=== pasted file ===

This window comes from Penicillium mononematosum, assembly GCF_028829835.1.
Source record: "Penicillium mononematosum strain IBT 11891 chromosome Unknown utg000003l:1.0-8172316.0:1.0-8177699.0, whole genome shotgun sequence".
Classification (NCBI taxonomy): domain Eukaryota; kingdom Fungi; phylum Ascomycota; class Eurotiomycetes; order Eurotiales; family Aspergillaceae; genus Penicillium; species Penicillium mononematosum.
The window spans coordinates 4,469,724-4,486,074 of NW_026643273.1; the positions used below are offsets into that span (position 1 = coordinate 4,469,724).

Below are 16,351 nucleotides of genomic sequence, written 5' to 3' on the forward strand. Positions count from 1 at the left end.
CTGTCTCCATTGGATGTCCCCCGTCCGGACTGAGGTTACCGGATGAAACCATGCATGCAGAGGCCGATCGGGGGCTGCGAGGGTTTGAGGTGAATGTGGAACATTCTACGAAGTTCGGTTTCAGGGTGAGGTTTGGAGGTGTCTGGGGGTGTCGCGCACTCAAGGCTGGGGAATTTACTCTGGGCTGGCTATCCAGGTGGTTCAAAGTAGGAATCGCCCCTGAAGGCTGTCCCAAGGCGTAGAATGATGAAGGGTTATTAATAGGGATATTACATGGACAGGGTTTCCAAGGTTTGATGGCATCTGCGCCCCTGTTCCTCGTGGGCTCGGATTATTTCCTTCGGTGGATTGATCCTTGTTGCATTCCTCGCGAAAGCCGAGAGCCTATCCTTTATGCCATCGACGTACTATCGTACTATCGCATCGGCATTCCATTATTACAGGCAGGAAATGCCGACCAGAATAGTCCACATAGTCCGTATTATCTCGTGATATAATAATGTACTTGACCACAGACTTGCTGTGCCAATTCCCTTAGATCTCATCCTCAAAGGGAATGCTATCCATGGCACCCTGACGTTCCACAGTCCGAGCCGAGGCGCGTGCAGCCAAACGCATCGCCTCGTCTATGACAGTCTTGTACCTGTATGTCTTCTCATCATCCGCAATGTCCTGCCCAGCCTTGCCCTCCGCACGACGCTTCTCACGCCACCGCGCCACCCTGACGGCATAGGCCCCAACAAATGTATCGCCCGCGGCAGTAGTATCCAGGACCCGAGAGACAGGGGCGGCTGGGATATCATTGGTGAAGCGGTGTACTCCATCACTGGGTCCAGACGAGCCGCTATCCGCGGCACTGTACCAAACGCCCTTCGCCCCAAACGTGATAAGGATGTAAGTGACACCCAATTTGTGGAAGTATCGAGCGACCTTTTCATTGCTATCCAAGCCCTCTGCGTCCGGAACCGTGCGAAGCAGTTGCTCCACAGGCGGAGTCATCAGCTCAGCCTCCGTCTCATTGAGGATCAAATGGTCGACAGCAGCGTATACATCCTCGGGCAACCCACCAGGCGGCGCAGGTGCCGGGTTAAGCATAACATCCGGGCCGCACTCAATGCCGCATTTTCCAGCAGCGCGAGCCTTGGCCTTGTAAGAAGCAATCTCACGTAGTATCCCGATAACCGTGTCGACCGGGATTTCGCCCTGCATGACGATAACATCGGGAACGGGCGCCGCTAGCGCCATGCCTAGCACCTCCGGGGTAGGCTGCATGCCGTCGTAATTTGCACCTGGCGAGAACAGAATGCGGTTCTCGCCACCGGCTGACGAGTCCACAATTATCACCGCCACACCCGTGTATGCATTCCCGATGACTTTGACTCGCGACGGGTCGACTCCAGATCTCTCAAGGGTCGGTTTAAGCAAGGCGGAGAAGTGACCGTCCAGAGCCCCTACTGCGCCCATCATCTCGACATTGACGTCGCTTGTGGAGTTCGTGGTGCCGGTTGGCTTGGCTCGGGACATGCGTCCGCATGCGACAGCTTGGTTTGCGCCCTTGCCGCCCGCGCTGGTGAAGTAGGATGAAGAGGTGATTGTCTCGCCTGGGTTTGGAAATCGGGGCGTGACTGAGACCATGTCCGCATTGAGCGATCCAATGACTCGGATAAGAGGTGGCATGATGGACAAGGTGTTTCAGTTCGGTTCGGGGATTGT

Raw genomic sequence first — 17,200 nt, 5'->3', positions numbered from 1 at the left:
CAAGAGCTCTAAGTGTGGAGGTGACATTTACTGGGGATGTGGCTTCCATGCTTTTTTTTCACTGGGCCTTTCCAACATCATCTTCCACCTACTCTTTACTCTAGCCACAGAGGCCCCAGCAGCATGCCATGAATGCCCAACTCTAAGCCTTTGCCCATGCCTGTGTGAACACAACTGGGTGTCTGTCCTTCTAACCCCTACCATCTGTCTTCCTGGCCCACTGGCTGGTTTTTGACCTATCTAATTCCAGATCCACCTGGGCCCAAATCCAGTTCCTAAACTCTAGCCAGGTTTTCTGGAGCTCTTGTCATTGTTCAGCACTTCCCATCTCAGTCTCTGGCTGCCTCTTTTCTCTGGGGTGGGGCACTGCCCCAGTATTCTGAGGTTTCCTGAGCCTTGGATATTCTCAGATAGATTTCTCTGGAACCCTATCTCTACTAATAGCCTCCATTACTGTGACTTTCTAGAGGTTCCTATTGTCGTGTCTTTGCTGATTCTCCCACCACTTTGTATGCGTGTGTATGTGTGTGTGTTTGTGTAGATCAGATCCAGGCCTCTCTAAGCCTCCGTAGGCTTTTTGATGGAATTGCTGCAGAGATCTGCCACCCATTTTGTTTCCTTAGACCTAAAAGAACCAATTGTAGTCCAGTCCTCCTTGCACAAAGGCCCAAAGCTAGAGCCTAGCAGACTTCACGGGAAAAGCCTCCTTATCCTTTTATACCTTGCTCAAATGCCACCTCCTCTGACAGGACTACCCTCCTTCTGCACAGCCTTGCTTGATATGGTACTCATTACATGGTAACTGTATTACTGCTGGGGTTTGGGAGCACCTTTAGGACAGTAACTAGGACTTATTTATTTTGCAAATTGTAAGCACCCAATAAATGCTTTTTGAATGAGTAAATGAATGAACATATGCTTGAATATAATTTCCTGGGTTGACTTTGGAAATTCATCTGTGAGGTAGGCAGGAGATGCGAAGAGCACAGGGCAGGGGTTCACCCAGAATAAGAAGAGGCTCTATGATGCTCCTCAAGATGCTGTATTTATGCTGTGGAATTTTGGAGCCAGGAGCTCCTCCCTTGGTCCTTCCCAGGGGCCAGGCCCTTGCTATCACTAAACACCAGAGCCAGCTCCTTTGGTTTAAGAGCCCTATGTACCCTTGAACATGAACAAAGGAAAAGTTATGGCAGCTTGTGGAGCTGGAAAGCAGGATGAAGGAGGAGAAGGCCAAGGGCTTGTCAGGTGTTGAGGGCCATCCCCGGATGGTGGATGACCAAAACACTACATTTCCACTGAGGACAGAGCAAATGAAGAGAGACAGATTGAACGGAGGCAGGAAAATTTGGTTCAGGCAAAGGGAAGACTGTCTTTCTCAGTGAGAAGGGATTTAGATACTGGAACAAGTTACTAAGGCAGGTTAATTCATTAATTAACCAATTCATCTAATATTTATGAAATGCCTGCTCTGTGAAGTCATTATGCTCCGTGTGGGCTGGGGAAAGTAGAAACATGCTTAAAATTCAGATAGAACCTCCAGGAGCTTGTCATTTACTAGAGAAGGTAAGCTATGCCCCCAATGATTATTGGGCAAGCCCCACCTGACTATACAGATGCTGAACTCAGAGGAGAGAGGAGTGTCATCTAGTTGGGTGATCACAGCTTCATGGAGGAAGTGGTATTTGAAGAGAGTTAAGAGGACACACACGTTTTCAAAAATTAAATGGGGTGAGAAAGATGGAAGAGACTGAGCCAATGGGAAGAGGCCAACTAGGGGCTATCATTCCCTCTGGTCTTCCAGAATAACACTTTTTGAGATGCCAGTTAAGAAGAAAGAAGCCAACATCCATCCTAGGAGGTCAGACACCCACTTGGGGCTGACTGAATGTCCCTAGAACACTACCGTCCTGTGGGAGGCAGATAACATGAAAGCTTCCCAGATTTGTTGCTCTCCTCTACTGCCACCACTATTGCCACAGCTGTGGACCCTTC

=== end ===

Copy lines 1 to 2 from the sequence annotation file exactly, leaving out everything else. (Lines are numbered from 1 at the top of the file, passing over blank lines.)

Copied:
This window comes from Penicillium mononematosum, assembly GCF_028829835.1.
Source record: "Penicillium mononematosum strain IBT 11891 chromosome Unknown utg000003l:1.0-8172316.0:1.0-8177699.0, whole genome shotgun sequence".